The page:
Reader's View: Higher education needs to think differently
It’s no secret higher education faces challenges (“ St. Scholastica announces second round of cuts ,” June 5), but these hardships should spur college and university officials to look for new opportunities.
Here’s one idea: Do a better job recruiting and celebrating neurodiverse students by placing a more prominent emphasis on neurodiversity, a term that recognizes certain brains function differently. It includes people on the autism spectrum as well as those with dyslexia or ADHD, among others. Many high-functioning neurodiverse individuals think differently, and often better, than their neurotypical peers.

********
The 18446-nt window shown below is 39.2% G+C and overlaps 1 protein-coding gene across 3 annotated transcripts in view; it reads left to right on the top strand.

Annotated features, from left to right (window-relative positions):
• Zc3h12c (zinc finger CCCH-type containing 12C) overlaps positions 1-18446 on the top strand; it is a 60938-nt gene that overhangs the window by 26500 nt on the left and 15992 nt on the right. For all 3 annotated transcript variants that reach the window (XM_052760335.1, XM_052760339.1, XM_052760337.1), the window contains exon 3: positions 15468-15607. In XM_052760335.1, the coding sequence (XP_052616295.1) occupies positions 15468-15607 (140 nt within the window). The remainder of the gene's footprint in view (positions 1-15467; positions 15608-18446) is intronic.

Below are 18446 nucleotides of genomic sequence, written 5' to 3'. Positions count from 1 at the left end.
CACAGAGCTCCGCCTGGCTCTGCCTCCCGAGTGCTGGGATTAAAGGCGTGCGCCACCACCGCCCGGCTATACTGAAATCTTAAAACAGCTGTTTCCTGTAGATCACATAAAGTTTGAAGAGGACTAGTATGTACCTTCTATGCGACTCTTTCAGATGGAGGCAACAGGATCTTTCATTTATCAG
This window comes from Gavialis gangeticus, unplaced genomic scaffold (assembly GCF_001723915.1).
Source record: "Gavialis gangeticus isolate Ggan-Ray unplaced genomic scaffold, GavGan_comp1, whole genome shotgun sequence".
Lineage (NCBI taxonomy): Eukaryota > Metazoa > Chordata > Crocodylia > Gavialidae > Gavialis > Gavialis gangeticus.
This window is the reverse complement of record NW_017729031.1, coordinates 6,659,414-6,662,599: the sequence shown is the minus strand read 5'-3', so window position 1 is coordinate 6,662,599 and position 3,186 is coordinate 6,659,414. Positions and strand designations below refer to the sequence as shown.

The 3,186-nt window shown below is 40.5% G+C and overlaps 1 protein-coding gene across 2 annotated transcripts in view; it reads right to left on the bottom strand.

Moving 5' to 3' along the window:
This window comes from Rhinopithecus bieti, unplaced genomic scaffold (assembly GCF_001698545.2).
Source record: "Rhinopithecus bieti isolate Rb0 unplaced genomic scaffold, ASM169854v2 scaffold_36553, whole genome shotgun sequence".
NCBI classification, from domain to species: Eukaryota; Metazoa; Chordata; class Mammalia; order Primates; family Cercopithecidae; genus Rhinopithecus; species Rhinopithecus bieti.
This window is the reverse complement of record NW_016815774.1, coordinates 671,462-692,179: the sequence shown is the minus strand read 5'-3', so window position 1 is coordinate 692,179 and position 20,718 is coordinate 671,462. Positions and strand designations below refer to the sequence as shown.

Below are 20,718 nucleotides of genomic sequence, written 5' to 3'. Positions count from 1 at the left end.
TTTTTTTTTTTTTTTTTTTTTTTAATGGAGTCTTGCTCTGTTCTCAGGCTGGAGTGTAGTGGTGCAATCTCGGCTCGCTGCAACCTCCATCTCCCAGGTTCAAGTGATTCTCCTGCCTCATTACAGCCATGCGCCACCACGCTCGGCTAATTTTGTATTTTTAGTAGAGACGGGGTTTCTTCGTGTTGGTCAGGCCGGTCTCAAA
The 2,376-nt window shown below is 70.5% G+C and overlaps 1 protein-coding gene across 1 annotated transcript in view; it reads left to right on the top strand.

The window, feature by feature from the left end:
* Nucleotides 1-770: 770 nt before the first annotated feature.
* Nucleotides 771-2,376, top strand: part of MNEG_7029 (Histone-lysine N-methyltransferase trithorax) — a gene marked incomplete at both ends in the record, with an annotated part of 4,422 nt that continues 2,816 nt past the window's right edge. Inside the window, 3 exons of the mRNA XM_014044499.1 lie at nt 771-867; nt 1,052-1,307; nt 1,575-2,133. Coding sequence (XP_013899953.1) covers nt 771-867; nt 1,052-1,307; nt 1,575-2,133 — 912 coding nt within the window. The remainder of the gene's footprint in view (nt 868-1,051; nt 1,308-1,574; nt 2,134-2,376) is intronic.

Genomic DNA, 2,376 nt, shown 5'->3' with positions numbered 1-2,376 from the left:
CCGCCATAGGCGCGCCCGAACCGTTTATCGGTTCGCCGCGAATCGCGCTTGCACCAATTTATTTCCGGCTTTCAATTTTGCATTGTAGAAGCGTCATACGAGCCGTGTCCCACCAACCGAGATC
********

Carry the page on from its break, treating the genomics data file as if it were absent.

As a dad of two neurodiverse sons, including one at the University of Minnesota Duluth, I launched “The Neurodiversity Challenge” (theneurochallenge.com) to encourage institutions of higher education and corporations to do a better job recognizing the value neurodiverse individuals offer. If schools do a better job comprehending the value of neurodiversity and actively recruiting these students, it can become a competitive advantage at a time when many schools are struggling with dwindling enrollments and budget deficits.
Higher education’s efforts to expand diversity should go beyond race, gender, and sexuality. Neurodiversity is good for a school's overall diversity, and is good for the bottom line. Like neurodiverse individuals, it’s high time college and university administrators think differently.
St. Paul, Minnesota